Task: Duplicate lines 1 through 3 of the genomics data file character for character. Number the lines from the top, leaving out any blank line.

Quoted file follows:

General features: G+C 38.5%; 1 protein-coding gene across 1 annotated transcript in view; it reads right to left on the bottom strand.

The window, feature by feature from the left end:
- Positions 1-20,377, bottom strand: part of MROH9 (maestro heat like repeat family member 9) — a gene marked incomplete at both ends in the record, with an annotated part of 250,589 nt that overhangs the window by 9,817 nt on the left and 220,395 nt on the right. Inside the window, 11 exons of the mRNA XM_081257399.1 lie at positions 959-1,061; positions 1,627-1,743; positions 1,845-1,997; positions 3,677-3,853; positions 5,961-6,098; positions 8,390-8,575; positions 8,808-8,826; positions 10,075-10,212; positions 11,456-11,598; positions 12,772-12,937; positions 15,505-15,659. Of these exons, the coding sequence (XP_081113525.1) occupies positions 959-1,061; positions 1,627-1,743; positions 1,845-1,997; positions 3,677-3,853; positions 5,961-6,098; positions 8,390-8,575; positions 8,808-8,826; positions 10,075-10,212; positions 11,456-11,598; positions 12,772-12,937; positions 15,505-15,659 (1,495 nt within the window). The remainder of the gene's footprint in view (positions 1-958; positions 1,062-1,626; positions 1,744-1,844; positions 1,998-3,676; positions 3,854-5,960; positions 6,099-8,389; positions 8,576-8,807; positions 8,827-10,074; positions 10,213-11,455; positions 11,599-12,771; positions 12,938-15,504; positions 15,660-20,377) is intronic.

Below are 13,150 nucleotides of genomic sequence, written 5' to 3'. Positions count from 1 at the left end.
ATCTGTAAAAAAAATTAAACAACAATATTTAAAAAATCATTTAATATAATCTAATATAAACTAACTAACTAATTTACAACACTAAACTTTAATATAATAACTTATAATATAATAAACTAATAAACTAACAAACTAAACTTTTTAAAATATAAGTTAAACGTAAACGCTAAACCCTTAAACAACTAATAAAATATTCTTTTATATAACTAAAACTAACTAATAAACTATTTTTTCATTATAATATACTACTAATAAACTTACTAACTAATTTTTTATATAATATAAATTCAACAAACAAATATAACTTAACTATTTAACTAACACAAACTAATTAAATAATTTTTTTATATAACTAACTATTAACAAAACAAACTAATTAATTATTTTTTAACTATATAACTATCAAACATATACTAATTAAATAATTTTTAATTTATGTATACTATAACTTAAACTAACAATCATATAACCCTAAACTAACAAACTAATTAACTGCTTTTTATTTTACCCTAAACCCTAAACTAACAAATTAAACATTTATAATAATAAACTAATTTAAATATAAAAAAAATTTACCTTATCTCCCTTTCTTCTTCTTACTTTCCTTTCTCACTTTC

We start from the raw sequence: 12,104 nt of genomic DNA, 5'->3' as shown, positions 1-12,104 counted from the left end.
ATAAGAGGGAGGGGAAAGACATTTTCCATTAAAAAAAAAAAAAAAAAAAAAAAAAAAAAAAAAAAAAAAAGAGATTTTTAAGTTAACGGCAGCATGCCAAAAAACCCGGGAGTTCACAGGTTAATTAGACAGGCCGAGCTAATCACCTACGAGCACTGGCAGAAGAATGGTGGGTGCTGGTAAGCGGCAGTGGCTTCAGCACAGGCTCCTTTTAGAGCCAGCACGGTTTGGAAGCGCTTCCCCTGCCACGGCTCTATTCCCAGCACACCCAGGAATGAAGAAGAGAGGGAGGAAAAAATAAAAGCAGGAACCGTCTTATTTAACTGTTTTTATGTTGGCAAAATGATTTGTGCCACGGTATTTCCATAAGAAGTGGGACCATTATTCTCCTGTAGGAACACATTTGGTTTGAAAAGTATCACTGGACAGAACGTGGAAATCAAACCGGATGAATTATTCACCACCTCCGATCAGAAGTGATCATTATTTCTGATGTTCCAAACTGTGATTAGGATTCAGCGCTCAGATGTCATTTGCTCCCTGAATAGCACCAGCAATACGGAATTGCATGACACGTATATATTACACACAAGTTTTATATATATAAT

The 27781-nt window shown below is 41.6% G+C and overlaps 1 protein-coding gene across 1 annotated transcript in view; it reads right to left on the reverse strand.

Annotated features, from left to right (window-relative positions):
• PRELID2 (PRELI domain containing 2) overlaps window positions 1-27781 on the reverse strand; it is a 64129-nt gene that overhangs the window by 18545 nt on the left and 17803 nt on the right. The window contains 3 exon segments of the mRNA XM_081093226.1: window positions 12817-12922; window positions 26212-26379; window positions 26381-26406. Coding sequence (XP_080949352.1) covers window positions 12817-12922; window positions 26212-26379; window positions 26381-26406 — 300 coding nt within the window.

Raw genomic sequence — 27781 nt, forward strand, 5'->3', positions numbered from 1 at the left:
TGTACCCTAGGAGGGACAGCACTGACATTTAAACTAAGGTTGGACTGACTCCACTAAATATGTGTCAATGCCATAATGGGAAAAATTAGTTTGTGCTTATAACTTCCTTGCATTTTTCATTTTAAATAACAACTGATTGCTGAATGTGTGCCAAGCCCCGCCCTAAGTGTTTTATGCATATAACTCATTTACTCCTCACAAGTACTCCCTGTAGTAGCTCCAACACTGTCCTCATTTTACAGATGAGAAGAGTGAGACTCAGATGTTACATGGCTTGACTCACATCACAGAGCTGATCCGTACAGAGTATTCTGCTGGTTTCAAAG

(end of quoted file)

General features: G+C 38.5%; 1 protein-coding gene across 1 annotated transcript in view; it reads right to left on the bottom strand.

The window, feature by feature from the left end:
- Positions 1-20,377, bottom strand: part of MROH9 (maestro heat like repeat family member 9) — a gene marked incomplete at both ends in the record, with an annotated part of 250,589 nt that overhangs the window by 9,817 nt on the left and 220,395 nt on the right. Inside the window, 11 exons of the mRNA XM_081257399.1 lie at positions 959-1,061; positions 1,627-1,743; positions 1,845-1,997; positions 3,677-3,853; positions 5,961-6,098; positions 8,390-8,575; positions 8,808-8,826; positions 10,075-10,212; positions 11,456-11,598; positions 12,772-12,937; positions 15,505-15,659. Of these exons, the coding sequence (XP_081113525.1) occupies positions 959-1,061; positions 1,627-1,743; positions 1,845-1,997; positions 3,677-3,853; positions 5,961-6,098; positions 8,390-8,575; positions 8,808-8,826; positions 10,075-10,212; positions 11,456-11,598; positions 12,772-12,937; positions 15,505-15,659 (1,495 nt within the window). The remainder of the gene's footprint in view (positions 1-958; positions 1,062-1,626; positions 1,744-1,844; positions 1,998-3,676; positions 3,854-5,960; positions 6,099-8,389; positions 8,576-8,807; positions 8,827-10,074; positions 10,213-11,455; positions 11,599-12,771; positions 12,938-15,504; positions 15,660-20,377) is intronic.